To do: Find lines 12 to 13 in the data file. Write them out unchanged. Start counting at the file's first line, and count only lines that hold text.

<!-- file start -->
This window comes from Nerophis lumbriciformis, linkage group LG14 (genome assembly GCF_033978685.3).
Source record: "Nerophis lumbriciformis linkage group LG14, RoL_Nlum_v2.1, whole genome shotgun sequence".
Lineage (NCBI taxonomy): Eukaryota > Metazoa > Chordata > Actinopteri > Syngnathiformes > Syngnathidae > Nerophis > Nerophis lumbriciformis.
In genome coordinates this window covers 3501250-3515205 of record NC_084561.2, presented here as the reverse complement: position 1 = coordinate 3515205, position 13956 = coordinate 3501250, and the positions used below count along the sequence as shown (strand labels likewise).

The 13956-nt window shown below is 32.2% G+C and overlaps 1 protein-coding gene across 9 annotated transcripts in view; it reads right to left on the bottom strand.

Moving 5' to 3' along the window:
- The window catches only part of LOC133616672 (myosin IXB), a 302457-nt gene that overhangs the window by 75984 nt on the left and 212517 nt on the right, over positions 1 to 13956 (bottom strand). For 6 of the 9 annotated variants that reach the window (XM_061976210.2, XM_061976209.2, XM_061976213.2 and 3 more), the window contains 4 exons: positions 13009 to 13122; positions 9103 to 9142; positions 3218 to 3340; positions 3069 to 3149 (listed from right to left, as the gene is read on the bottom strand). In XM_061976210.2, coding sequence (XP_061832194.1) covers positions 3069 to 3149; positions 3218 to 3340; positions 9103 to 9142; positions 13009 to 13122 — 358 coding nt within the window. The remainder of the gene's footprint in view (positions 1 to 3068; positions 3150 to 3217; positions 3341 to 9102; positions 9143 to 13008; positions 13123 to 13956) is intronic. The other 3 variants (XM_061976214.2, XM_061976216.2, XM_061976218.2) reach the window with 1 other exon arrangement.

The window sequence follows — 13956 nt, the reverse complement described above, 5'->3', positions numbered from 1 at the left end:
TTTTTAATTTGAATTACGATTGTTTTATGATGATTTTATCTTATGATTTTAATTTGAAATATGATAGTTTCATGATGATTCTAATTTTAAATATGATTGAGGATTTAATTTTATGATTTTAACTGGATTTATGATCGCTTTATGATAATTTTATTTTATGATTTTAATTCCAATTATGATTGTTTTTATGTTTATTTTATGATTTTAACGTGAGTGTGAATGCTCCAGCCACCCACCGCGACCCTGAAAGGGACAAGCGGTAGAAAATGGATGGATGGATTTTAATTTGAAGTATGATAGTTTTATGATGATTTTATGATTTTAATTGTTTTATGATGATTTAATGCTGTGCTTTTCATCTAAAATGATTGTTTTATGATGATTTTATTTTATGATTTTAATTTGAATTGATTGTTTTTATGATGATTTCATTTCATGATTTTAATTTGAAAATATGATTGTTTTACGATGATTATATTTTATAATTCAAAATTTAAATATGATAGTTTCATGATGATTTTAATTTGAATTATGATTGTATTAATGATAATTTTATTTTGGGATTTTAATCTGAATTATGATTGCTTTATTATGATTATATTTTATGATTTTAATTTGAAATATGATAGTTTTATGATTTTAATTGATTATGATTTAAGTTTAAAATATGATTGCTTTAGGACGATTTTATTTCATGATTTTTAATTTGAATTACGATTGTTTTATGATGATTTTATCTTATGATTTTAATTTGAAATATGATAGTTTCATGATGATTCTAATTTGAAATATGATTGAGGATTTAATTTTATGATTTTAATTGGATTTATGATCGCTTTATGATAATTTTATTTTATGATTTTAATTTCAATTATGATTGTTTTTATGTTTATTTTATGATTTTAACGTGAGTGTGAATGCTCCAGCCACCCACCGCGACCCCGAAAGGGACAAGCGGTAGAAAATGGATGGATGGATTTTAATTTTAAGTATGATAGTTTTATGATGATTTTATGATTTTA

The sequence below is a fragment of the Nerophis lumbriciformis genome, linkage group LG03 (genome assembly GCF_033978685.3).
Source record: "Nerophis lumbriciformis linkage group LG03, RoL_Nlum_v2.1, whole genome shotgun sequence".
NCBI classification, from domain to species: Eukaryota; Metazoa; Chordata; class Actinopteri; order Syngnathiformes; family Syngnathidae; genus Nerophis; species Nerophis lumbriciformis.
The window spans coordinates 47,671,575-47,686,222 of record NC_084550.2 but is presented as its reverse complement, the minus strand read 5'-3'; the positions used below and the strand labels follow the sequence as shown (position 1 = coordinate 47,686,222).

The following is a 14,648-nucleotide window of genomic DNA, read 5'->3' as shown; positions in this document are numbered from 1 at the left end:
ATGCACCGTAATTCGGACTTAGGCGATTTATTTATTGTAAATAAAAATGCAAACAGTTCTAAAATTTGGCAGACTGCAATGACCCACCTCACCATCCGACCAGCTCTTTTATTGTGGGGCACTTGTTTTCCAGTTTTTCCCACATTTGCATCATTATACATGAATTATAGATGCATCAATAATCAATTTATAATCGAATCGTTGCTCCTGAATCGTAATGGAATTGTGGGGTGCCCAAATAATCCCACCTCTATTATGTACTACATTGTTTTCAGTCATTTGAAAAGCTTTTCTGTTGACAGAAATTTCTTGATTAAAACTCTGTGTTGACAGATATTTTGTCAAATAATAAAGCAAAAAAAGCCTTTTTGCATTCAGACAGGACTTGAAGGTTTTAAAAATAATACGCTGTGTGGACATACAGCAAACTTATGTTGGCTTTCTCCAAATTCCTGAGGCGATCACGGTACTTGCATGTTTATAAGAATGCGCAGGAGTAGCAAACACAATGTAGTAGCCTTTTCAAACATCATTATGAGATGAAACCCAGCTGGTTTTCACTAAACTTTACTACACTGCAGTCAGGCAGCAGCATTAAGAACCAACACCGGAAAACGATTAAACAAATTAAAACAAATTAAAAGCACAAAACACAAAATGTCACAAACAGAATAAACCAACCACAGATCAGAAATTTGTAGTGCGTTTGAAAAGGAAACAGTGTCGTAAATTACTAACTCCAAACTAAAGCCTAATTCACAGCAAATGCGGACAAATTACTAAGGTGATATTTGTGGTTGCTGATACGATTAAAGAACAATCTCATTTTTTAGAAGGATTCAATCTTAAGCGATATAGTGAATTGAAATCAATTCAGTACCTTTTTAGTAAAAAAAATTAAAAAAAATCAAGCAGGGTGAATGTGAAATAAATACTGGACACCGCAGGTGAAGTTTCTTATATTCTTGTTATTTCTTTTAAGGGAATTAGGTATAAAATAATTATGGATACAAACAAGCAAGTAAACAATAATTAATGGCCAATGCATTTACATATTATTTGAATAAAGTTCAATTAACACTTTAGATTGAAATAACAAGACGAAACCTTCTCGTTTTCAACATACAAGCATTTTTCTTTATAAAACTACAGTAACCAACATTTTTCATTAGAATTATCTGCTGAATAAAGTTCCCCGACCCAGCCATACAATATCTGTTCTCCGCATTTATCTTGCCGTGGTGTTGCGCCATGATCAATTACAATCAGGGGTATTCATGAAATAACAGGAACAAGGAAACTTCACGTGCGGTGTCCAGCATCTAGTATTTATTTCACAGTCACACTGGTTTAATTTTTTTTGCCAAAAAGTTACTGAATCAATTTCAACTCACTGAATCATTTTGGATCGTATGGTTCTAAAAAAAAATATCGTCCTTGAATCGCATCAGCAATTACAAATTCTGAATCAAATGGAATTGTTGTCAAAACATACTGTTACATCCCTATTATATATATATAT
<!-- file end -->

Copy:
NCBI classification, from domain to species: Eukaryota; Metazoa; Chordata; class Actinopteri; order Syngnathiformes; family Syngnathidae; genus Nerophis; species Nerophis lumbriciformis.
The window spans coordinates 47,671,575-47,686,222 of record NC_084550.2 but is presented as its reverse complement, the minus strand read 5'-3'; the positions used below and the strand labels follow the sequence as shown (position 1 = coordinate 47,686,222).